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May 10, 1899 - Image 1

Resource type:
Michigan Daily, 1899-05-10

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Will announce that we have now
received our Spring and Summer
Woolens. Our stock for the incom-
ing season is the largest we have ever
shown, is exclusive and confined, in
both foreign and domestic goods, and
is composed of the best fabrics ,in
every line that can be obtained. We
carry the largest line of Woolens in
the city. We invite you to call and
inspect the same.
G. H. WILD Co,
108 E. Washington St,
We have just received a
fine line of High Grade
Razors and Knives, folly
warranted,and we sell them
right too. See our window.
OOCH Dag dan Night.
Daring the rest af the cellege year we
willservelulnches at all hoara, dayor
night. Full line of Pipes, Cigars, and
R. E. JOLLY & CO.,
308 So. State Street.
Soda Fountain
CRUSH 10o.
Calkins' Pharmacy
You can't do it without a
Neither can you play a winning
game of TENNIS without a
Our Stock is complete and
or prices are right.

Will Sing the Star Part on Fridat
The management of the May Fes-.
tival most deeply regret the necessity
that compels them to advise the pub-
lic of the non-appearance of Madame
Sembrich, and yet take great satis-
faction in being able to announce the
appearance at the concert of Friday
evening, May 12, of Madame Marie
Brema, dramatic soprano, and Mr.
Evan Williams, tenor. Madame
Brema comes, to us fresh from a se-
ries of triumphs in the Metropolitan
Opera Company of New York, of
which organization she has been for
several years one of the leading mem-
bers. She has an international repu-
tation as a singer of leading soprano
roles in the opera of Richard Wag-
ner. Not only has she been one of
the leading members of the Metro-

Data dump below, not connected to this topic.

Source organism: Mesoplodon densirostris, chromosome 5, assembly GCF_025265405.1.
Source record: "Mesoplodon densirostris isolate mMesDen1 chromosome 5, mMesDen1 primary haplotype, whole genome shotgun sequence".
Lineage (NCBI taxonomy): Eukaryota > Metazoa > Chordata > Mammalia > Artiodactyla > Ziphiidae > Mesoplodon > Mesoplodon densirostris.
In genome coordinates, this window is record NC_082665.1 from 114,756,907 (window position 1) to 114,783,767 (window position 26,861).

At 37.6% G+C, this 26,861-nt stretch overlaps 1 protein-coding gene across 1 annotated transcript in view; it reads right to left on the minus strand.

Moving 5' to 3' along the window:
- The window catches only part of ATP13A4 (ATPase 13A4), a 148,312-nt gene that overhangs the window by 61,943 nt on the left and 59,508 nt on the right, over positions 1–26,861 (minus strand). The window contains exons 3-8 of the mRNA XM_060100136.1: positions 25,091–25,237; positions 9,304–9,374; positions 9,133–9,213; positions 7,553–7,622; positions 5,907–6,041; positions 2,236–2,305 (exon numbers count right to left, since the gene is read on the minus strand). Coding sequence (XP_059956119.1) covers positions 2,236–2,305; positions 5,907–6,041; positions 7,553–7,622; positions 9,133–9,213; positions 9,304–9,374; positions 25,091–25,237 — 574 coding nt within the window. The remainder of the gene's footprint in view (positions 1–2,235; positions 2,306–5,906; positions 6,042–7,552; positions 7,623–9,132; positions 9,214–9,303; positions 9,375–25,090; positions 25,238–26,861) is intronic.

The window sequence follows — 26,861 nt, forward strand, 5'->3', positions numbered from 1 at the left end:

politan Company for several years,
but has each year been engaged for
the London season, and has had the
distinction of being chosen for lead-
ing soprano parts in the recent Wag-
ner festivals at Bayreuth. Possessed
of a noble voice, a most dramatic
temperament and attractive personal-
ity, she is singularly fitted by nature
for the roles she has helped to make
Mr. Evan Williams, of New York,
is no stranger to Ann Arbor audi-
ences, having made a masterly per-
formance of the part of Samson inl
Saint Saens " Samson and Delilah'
in 1896. Since this time he has been
adding to his laurels, and has become
one of the best known of American
tenors, possessed as lae is of a voice
which for purity and sweetness has
but few equals anywhere. Each
year he has been growing in his art
and gaining in public favor. The
critics of New York and Boston have
rarely been so enthusiastic as over
Mr. Williams singing.
The illness of Madame Sembrich
is a cause of regret, but the engage-
ment of these two artists in her
place makes the program of Friday
stronger than ever.
Golf Club Started.
The Golf Club has started its sea.
so i, and some very good golf is be-
ing played on the links on South
State street. These have recently
been improved under the supervision
of a Detroit professional and are in
splendid shape. The club is governedl
by an executive board of three, com-
posed of Prof. Wenley, president;
C. C. Adams, secretary and treasurer
and J. M. M. Wetmore.
At a meeting of the club Monday
night it was decided to increase the
membership to fifty, the previous
limit having been 30, and any faculty
member or student who desires to
join is requested to send his applica-
tion to Secretary C. C. Adams, at the
Sigma 1hi House.
The dues for the year ending Jan.
1, 1900, are $3 with no initiation fee.
Sanford Holmquist, 1902, has been
called to his home in Saline, Kas., to
take charge of the business of his
father who has gone to Europe.

The annual 'Varsity track meet, to
be held at Regents Field, Friday at
4:10, promises to exceed all previous
meets il interest. The entries are
larger than ever before, and the con-
testants are closely matched in some
of the events. It is expected that a
number of 'Varsity records will he
broken. J. F. McLean has been
jumping 23 feet in the broad jump in
practice, with Russell and Runnels
close seconds at twenty-two feet
three inches. The western intercolle-
giate record in this event is 22 feet 7
inches, held by James Leroy, of the
class of '95. Some very hot compe-
tition is promised in the pole vault,
in which event Runnels and Adams
will go for the 'Varsity record. It
is also expected that the record in the
hammer and discus throw will be set